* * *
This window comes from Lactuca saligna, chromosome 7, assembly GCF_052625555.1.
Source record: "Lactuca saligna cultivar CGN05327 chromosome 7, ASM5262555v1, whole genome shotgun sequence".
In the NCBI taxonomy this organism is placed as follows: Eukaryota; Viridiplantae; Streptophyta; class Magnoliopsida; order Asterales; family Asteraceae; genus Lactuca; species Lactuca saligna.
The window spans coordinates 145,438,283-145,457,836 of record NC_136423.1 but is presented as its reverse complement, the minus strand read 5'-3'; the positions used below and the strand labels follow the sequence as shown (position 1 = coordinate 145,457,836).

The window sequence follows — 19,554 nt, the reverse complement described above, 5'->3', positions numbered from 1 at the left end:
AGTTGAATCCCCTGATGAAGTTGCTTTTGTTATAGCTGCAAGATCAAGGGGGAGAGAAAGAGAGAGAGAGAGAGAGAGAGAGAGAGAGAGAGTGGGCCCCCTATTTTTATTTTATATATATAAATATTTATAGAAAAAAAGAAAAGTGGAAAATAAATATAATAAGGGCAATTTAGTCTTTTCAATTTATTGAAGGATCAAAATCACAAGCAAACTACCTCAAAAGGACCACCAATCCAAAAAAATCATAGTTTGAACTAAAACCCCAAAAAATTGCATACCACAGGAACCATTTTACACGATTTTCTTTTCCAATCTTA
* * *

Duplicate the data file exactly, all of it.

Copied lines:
This window comes from Lactuca saligna, chromosome 7, assembly GCF_052625555.1.
Source record: "Lactuca saligna cultivar CGN05327 chromosome 7, ASM5262555v1, whole genome shotgun sequence".
In the NCBI taxonomy this organism is placed as follows: Eukaryota; Viridiplantae; Streptophyta; class Magnoliopsida; order Asterales; family Asteraceae; genus Lactuca; species Lactuca saligna.
The window spans coordinates 145,438,283-145,457,836 of record NC_136423.1 but is presented as its reverse complement, the minus strand read 5'-3'; the positions used below and the strand labels follow the sequence as shown (position 1 = coordinate 145,457,836).

The window sequence follows — 19,554 nt, the reverse complement described above, 5'->3', positions numbered from 1 at the left end:
AGTTGAATCCCCTGATGAAGTTGCTTTTGTTATAGCTGCAAGATCAAGGGGGAGAGAAAGAGAGAGAGAGAGAGAGAGAGAGAGAGAGAGAGTGGGCCCCCTATTTTTATTTTATATATATAAATATTTATAGAAAAAAAGAAAAGTGGAAAATAAATATAATAAGGGCAATTTAGTCTTTTCAATTTATTGAAGGATCAAAATCACAAGCAAACTACCTCAAAAGGACCACCAATCCAAAAAAATCATAGTTTGAACTAAAACCCCAAAAAATTGCATACCACAGGAACCATTTTACACGATTTTCTTTTCCAATCTTA